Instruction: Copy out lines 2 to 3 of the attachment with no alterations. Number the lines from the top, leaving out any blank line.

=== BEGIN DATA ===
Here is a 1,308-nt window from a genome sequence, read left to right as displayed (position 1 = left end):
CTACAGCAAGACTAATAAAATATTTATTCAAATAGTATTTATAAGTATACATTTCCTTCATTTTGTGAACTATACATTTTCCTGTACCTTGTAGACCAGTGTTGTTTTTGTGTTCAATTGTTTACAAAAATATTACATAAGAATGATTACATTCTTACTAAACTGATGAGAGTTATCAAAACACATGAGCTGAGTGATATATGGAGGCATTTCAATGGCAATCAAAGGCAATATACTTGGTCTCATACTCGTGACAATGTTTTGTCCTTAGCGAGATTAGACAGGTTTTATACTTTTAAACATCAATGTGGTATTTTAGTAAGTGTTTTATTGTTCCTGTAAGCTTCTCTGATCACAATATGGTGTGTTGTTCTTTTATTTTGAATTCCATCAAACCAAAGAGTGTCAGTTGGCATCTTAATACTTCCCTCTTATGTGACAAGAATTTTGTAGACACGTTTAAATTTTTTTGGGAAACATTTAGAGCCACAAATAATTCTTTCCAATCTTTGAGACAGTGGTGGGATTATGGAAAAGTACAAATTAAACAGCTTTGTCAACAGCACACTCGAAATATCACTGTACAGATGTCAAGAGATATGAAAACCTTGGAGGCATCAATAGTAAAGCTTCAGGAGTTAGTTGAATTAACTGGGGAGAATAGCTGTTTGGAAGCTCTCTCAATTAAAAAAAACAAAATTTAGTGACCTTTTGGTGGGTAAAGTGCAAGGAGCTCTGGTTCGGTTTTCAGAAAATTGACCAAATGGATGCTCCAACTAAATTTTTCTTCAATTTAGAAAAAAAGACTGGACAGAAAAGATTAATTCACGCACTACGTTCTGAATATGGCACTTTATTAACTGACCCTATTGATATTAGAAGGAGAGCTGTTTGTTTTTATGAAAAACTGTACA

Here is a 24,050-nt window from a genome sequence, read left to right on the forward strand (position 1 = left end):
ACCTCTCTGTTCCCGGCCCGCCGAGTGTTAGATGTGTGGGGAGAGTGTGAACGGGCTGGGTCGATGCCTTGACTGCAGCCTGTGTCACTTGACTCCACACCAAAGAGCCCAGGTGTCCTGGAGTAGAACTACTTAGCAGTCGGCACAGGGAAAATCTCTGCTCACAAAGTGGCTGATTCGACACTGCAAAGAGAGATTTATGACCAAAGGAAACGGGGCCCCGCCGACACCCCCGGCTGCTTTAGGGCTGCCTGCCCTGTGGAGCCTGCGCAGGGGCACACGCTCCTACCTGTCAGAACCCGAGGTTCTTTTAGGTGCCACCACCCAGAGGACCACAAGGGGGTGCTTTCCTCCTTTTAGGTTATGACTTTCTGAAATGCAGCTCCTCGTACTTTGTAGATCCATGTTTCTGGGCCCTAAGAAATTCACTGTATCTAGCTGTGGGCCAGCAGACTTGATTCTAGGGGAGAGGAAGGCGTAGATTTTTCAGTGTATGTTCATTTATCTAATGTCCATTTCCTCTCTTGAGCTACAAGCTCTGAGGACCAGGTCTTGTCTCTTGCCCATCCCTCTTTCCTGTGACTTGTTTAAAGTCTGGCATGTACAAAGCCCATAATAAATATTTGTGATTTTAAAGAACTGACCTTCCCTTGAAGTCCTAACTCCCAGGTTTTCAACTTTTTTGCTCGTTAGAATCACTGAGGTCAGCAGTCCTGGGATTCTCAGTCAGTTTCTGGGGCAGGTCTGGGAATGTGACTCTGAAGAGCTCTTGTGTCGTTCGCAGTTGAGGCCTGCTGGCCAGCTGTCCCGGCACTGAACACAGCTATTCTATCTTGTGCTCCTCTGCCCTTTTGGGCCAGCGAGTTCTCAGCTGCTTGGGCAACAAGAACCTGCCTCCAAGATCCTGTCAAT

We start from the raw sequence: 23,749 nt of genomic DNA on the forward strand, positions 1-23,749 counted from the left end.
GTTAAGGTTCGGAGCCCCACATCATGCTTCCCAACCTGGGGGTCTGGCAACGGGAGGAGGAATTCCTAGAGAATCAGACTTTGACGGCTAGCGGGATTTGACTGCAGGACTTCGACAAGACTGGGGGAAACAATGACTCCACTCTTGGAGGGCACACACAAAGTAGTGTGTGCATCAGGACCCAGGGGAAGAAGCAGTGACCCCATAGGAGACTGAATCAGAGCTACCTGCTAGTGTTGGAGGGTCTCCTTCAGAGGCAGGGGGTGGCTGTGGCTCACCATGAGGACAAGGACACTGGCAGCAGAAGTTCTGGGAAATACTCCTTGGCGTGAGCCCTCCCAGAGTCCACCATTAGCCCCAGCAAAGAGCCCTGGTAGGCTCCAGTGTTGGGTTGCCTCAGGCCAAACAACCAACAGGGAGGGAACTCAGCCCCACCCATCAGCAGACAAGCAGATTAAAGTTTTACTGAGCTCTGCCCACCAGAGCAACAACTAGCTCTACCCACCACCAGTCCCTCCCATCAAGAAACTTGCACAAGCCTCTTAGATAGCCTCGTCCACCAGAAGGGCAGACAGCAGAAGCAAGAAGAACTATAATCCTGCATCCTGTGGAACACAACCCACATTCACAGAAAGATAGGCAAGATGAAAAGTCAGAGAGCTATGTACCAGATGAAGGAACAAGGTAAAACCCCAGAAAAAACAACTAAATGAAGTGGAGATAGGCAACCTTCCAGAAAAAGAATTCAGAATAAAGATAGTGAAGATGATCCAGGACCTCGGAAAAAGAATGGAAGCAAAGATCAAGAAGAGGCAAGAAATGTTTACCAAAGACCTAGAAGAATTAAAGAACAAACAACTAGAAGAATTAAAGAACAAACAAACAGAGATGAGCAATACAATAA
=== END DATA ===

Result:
CTACAGCAAGACTAATAAAATATTTATTCAAATAGTATTTATAAGTATACATTTCCTTCATTTTGTGAACTATACATTTTCCTGTACCTTGTAGACCAGTGTTGTTTTTGTGTTCAATTGTTTACAAAAATATTACATAAGAATGATTACATTCTTACTAAACTGATGAGAGTTATCAAAACACATGAGCTGAGTGATATATGGAGGCATTTCAATGGCAATCAAAGGCAATATACTTGGTCTCATACTCGTGACAATGTTTTGTCCTTAGCGAGATTAGACAGGTTTTATACTTTTAAACATCAATGTGGTATTTTAGTAAGTGTTTTATTGTTCCTGTAAGCTTCTCTGATCACAATATGGTGTGTTGTTCTTTTATTTTGAATTCCATCAAACCAAAGAGTGTCAGTTGGCATCTTAATACTTCCCTCTTATGTGACAAGAATTTTGTAGACACGTTTAAATTTTTTTGGGAAACATTTAGAGCCACAAATAATTCTTTCCAATCTTTGAGACAGTGGTGGGATTATGGAAAAGTACAAATTAAACAGCTTTGTCAACAGCACACTCGAAATATCACTGTACAGATGTCAAGAGATATGAAAACCTTGGAGGCATCAATAGTAAAGCTTCAGGAGTTAGTTGAATTAACTGGGGAGAATAGCTGTTTGGAAGCTCTCTCAATTAAAAAAAACAAAATTTAGTGACCTTTTGGTGGGTAAAGTGCAAGGAGCTCTGGTTCGGTTTTCAGAAAATTGACCAAATGGATGCTCCAACTAAATTTTTCTTCAATTTAGAAAAAAAGACTGGACAGAAAAGATTAATTCACGCACTACGTTCTGAATATGGCACTTTATTAACTGACCCTATTGATATTAGAAGGAGAGCTGTTTGTTTTTATGAAAAACTGTACA

Here is a 24,050-nt window from a genome sequence, read left to right on the forward strand (position 1 = left end):